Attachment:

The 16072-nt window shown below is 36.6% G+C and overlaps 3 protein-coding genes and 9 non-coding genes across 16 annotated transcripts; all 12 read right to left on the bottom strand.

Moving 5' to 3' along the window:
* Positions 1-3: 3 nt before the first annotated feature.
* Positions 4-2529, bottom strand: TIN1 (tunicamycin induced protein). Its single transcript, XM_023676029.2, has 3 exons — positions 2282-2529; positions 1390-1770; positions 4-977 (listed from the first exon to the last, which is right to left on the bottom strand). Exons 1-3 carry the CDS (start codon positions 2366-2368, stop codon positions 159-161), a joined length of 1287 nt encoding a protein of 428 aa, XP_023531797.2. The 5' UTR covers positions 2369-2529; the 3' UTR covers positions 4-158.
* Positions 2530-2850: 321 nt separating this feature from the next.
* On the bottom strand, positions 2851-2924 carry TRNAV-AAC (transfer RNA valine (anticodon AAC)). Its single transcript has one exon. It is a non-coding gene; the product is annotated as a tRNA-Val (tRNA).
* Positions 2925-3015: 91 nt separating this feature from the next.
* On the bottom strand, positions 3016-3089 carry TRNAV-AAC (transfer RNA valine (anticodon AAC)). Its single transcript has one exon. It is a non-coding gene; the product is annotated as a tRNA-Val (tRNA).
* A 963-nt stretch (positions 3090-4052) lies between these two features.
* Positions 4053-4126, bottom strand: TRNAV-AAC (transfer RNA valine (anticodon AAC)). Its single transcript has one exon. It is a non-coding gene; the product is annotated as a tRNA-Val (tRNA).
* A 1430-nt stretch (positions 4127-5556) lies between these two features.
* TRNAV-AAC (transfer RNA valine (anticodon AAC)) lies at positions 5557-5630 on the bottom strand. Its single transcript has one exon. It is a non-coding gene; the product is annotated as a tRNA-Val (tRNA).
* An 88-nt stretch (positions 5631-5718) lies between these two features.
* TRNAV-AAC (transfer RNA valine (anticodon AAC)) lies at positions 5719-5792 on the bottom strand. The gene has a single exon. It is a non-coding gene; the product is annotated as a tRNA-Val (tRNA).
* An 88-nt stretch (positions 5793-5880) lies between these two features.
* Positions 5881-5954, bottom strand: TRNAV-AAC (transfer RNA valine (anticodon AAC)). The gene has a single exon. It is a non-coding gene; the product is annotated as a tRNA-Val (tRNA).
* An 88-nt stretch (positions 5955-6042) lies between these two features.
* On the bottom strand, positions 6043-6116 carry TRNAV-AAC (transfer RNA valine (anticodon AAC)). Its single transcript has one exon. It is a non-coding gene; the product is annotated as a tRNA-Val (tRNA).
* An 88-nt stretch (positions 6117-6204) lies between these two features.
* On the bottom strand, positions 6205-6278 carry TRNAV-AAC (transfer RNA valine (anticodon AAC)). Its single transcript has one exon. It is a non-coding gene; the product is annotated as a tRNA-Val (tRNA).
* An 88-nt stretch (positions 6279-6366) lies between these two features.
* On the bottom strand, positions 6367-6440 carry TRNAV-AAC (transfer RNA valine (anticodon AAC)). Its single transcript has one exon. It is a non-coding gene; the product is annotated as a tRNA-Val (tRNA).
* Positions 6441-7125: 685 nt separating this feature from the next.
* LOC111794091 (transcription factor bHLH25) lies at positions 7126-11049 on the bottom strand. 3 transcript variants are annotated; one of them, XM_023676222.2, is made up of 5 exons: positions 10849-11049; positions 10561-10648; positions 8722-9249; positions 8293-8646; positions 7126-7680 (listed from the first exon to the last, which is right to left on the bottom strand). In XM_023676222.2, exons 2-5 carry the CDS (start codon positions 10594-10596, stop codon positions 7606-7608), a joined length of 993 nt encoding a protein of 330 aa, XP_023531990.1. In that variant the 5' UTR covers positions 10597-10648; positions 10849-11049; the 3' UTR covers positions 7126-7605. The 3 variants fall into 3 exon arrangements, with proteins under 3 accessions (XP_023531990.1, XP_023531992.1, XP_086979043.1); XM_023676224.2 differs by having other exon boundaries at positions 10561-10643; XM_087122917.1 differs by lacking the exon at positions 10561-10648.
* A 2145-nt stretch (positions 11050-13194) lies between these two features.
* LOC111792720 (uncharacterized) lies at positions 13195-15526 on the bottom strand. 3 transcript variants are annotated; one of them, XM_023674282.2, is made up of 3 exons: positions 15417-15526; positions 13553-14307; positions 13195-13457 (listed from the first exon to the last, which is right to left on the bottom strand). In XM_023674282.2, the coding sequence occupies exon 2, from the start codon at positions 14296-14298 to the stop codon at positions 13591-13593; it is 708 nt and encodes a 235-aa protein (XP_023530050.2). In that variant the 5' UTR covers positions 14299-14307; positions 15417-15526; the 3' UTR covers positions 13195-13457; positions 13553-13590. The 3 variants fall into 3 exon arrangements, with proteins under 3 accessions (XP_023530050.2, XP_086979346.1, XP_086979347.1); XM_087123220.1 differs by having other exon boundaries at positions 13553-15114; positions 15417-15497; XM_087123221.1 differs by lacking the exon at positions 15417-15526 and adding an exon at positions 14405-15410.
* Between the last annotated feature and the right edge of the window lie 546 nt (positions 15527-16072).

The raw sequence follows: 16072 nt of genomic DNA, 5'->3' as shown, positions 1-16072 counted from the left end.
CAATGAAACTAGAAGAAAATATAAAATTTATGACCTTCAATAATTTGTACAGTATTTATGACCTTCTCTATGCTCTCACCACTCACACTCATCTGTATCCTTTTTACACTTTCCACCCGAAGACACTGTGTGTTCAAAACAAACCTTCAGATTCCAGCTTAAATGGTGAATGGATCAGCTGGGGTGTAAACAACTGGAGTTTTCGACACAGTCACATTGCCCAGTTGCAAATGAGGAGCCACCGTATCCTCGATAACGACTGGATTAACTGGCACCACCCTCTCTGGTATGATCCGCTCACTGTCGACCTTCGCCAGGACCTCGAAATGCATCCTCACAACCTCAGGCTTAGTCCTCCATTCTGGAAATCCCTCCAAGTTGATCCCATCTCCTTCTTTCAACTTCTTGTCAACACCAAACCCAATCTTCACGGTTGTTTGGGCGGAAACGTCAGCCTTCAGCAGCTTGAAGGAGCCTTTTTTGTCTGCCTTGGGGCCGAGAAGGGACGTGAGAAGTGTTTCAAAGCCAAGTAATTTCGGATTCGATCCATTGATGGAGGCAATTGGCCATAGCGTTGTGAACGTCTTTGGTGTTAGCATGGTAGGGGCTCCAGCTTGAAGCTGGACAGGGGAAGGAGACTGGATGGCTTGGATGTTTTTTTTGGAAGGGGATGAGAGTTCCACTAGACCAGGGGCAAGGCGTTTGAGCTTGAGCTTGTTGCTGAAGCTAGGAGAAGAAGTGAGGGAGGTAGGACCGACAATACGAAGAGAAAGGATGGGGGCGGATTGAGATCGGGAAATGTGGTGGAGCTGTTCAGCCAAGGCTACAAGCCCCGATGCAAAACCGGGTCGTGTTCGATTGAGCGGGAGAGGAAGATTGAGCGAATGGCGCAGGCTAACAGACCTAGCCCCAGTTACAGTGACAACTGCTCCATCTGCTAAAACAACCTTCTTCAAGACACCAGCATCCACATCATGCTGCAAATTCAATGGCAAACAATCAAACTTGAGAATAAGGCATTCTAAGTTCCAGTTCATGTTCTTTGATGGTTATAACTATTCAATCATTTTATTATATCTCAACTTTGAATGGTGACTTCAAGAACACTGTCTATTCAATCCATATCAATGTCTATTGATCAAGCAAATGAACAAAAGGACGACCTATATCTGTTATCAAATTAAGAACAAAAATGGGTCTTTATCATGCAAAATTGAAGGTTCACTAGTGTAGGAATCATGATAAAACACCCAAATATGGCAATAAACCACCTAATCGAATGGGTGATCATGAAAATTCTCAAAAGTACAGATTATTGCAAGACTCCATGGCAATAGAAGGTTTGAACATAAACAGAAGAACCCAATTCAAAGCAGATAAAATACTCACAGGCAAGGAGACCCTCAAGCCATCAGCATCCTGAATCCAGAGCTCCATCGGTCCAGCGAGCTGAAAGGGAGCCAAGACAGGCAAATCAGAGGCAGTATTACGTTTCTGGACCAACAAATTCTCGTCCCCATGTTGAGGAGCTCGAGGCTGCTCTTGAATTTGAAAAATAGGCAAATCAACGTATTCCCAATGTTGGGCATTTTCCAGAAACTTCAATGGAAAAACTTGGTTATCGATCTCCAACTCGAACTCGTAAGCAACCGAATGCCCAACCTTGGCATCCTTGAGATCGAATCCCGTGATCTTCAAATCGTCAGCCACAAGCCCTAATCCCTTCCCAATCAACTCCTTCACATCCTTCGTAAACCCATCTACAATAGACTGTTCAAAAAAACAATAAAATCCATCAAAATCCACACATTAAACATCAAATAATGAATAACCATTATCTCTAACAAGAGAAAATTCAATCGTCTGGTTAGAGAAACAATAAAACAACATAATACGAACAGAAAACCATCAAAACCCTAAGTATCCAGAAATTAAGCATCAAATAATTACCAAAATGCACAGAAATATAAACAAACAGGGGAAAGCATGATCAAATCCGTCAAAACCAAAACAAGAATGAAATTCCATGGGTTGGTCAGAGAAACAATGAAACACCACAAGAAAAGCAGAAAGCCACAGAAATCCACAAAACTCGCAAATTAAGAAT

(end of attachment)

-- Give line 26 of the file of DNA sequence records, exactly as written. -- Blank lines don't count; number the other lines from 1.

* LOC111792720 (uncharacterized) lies at positions 13195-15526 on the bottom strand. 3 transcript variants are annotated; one of them, XM_023674282.2, is made up of 3 exons: positions 15417-15526; positions 13553-14307; positions 13195-13457 (listed from the first exon to the last, which is right to left on the bottom strand). In XM_023674282.2, the coding sequence occupies exon 2, from the start codon at positions 14296-14298 to the stop codon at positions 13591-13593; it is 708 nt and encodes a 235-aa protein (XP_023530050.2). In that variant the 5' UTR covers positions 14299-14307; positions 15417-15526; the 3' UTR covers positions 13195-13457; positions 13553-13590. The 3 variants fall into 3 exon arrangements, with proteins under 3 accessions (XP_023530050.2, XP_086979346.1, XP_086979347.1); XM_087123220.1 differs by having other exon boundaries at positions 13553-15114; positions 15417-15497; XM_087123221.1 differs by lacking the exon at positions 15417-15526 and adding an exon at positions 14405-15410.